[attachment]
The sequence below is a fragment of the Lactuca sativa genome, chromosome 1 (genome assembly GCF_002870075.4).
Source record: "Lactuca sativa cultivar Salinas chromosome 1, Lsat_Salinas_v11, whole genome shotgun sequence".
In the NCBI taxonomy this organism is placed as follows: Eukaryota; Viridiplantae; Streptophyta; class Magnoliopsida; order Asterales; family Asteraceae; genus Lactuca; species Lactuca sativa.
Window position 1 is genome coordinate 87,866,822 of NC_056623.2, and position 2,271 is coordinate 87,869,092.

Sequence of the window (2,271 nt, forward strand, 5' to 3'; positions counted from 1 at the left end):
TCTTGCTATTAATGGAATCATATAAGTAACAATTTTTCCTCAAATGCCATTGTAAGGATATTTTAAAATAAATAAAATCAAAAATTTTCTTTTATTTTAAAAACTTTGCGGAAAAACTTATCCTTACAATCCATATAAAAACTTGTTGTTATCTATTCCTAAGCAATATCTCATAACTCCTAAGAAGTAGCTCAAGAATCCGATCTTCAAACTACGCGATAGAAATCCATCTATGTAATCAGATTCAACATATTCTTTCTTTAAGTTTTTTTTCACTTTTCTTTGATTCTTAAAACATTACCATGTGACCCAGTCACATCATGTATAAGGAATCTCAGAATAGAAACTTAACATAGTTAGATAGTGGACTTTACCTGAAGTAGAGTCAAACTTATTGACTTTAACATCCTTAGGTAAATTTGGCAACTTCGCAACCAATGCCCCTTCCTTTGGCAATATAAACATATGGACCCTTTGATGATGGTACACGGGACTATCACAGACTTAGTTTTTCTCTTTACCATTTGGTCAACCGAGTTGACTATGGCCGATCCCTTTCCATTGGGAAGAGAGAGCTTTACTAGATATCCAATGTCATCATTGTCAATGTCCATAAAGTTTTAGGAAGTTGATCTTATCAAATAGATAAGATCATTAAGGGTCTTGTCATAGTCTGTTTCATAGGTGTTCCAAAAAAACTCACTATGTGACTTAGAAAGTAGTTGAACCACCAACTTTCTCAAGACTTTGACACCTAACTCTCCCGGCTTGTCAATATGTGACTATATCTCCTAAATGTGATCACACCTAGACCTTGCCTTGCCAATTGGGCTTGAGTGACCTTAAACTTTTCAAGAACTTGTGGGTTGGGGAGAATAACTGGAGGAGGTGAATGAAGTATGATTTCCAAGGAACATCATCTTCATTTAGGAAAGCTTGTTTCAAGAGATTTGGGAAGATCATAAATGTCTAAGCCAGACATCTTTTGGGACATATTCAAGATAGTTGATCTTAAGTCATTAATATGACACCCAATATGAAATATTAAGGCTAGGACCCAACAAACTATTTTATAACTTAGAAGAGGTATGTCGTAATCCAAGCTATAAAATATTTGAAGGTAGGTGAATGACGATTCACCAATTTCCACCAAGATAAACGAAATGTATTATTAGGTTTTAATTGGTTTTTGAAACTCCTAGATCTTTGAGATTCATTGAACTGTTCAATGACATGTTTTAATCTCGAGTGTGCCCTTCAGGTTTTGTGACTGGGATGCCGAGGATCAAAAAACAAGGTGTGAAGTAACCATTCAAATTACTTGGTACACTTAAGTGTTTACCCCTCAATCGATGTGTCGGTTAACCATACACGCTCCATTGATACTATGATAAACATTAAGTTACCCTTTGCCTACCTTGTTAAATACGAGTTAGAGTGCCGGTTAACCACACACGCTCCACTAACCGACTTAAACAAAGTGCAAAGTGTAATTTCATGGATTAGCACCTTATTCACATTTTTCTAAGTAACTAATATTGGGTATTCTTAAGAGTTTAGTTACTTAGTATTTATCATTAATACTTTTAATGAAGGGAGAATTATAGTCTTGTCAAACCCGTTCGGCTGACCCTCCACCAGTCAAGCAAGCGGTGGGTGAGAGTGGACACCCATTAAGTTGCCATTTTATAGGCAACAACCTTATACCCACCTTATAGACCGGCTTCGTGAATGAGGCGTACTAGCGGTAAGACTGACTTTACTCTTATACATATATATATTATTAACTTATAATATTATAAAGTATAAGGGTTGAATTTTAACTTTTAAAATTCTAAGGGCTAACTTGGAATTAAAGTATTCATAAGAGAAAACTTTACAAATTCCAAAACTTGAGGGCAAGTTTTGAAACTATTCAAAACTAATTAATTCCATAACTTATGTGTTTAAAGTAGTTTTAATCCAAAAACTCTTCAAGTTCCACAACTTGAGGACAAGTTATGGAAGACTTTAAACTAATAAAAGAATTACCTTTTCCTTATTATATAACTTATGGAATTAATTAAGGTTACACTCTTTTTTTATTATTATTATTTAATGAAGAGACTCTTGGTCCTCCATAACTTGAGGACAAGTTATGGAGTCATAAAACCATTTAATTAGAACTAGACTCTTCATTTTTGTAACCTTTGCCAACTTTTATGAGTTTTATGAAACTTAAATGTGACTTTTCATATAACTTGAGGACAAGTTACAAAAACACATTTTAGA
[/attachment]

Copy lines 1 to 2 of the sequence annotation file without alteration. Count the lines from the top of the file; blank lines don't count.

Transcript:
The sequence below is a fragment of the Lactuca sativa genome, chromosome 1 (genome assembly GCF_002870075.4).
Source record: "Lactuca sativa cultivar Salinas chromosome 1, Lsat_Salinas_v11, whole genome shotgun sequence".